Treatment of Anaphylaxis

Treatment of Anaphylaxis

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Treatment of Anaphylaxis

Early (prompt) diagnosis of anaphylaxis is must to save life of patient with anaphylaxis, as death may occur within minutes to hours of development (appearance of first symptoms) of anaphylaxis. Treatment depends on the severity of symptoms of anaphylaxis. For example, mild form of anaphylactic reaction with mild symptoms such as pruritus (itching) and urticaria can be treated appropriately by administration of 0.3 to 0.5 ml of 1:1000 (1.0 mg/ml) epinephrine (adrenalin) subcutaneously or intramuscularly. The dose can be repeated as required at 5- to 20-min intervals.

If the antigenic material (the agent which has caused anaphylactic reaction) was injected (anaphylaxis occurs only if antigenic material is injected and not if taken orally) into an extremity application of a tourniquet proximal to the injected site to reduce absorption of the antigenic material and removal of insect stinger (if due to insect bite) without compression and administration of 0.2 ml of 1:1000 (1.0 mg/ml) epinephrine should be done.

An intravenous infusion should be started to provide a route for administration of 2.5 ml adrenalin, (at dilution of 1:10,000) at 5 -10 minutes intervals, volume expanders such as normal saline, and vasopressor agents such as dopamine (as anaphylaxis may cause severe fall in blood pressure). Sometimes several liters of normal saline may be required to replace the lost fluid through venoules.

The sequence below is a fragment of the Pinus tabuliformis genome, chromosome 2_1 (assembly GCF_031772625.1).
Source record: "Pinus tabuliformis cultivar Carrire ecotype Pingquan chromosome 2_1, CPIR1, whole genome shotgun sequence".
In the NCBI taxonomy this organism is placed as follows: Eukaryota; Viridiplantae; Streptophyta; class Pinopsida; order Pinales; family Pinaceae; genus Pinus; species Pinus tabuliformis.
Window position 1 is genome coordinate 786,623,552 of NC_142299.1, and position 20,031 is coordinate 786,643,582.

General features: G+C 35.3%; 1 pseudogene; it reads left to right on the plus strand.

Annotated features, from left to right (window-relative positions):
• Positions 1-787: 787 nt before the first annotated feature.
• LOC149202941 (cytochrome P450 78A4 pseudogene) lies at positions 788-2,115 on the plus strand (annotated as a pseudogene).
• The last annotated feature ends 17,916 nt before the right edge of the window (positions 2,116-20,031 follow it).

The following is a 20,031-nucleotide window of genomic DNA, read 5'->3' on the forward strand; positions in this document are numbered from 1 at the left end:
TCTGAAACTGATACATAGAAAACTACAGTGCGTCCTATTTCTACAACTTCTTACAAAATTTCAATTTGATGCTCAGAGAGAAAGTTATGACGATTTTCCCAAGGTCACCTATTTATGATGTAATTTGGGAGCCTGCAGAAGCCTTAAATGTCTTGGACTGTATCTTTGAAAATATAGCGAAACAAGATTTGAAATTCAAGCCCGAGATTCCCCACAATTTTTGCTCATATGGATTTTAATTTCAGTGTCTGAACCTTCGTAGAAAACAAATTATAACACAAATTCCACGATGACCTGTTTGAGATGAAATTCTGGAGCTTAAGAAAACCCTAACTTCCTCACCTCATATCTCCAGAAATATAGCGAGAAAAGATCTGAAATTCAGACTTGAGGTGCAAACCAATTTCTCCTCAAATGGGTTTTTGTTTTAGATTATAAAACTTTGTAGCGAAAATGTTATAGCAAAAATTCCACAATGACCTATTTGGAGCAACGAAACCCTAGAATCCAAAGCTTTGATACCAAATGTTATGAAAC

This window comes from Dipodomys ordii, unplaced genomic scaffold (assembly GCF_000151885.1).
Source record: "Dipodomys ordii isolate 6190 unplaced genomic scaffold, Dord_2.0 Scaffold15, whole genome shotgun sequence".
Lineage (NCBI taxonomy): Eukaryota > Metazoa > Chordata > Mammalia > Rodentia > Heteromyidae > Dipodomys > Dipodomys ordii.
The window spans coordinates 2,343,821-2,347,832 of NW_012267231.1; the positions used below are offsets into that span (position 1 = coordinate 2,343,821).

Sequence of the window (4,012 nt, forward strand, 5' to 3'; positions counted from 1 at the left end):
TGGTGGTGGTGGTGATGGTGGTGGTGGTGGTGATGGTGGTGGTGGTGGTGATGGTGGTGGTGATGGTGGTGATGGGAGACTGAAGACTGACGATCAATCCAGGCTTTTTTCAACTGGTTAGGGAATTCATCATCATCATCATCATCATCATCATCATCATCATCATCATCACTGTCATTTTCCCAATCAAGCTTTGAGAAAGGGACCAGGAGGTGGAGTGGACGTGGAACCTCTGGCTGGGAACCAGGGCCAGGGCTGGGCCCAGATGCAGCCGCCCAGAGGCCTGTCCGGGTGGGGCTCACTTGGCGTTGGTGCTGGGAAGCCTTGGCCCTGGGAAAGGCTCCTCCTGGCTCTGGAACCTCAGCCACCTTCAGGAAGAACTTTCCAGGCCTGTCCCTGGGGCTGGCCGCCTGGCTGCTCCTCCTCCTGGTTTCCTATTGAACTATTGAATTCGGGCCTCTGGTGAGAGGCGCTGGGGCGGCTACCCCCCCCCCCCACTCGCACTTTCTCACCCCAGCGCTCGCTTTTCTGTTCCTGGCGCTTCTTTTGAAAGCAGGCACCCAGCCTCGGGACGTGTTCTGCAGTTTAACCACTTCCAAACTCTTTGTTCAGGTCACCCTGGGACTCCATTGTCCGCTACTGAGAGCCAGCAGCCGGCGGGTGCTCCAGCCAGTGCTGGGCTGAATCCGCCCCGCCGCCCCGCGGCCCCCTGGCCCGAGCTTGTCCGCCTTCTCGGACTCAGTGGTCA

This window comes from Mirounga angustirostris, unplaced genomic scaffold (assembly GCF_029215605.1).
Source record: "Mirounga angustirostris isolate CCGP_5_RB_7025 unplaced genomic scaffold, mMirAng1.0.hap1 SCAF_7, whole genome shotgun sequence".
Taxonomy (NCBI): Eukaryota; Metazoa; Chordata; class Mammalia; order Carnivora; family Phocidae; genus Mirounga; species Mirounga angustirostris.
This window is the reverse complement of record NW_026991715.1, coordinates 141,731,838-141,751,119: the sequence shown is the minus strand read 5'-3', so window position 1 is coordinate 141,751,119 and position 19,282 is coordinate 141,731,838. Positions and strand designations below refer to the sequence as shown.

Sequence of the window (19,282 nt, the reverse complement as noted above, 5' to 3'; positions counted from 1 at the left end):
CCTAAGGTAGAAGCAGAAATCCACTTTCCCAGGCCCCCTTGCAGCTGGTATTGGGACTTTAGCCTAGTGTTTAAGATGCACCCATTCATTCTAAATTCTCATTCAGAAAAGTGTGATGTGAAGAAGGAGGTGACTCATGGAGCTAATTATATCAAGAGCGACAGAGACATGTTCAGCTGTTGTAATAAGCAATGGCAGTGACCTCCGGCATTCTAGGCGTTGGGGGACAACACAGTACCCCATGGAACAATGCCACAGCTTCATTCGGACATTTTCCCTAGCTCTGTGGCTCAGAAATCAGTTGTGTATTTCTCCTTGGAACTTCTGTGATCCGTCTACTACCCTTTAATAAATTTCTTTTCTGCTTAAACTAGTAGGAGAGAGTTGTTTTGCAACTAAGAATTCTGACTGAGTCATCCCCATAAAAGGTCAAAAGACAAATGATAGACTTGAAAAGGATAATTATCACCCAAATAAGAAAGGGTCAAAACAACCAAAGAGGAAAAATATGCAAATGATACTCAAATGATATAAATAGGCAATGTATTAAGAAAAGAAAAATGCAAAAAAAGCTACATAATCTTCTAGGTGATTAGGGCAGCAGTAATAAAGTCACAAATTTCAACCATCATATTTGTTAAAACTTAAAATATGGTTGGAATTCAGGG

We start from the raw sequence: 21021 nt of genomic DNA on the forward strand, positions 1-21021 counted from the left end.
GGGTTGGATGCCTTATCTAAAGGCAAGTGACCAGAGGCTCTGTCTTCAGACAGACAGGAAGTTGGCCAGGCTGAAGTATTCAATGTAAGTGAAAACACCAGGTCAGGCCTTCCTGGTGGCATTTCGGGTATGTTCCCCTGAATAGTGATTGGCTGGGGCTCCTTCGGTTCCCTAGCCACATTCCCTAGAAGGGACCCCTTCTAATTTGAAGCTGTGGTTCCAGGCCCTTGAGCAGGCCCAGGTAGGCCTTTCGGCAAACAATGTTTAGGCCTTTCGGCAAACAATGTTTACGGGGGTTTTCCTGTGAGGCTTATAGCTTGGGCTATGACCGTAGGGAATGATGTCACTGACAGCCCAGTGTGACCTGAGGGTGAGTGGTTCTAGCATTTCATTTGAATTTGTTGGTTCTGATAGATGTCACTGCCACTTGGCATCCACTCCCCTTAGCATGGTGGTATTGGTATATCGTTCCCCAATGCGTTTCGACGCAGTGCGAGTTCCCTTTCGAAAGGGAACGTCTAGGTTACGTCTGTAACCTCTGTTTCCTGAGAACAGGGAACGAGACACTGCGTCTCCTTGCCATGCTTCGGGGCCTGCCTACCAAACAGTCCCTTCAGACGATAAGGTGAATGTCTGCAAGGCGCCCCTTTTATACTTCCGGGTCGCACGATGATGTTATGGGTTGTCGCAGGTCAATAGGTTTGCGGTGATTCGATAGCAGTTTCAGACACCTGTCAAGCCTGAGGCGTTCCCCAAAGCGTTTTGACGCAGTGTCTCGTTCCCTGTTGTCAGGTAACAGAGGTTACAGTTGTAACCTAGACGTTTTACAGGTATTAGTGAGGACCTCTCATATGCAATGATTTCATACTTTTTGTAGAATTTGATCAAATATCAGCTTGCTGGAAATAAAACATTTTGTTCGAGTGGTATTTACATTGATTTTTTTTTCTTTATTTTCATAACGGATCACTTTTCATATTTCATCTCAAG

Adrenalin/epinephrine is the drug of choice for treatment of anaphylaxis due to its effect on alpha and beta adrenergic receptors, which result in vasoconstriction (rise in blood pressure as a result), bronchial smooth-muscle relaxation (makes breathing easy), and reduce venular permeability which cause reduction in fluid loss through venoules.

If adrenalin fails to control the anaphylactic reaction, hypoxia due to airway obstruction or related to a cardiac arrhythmia, alone or along with anaphylaxis should be considered. Oxygen should be administered with nasal catheter to prevent hypoxia, but sometimes endotracheal intubation or a tracheostomy or both may be required to deliver oxygen. Other agents such as antihistamines, aminophylline etc. may also be required.

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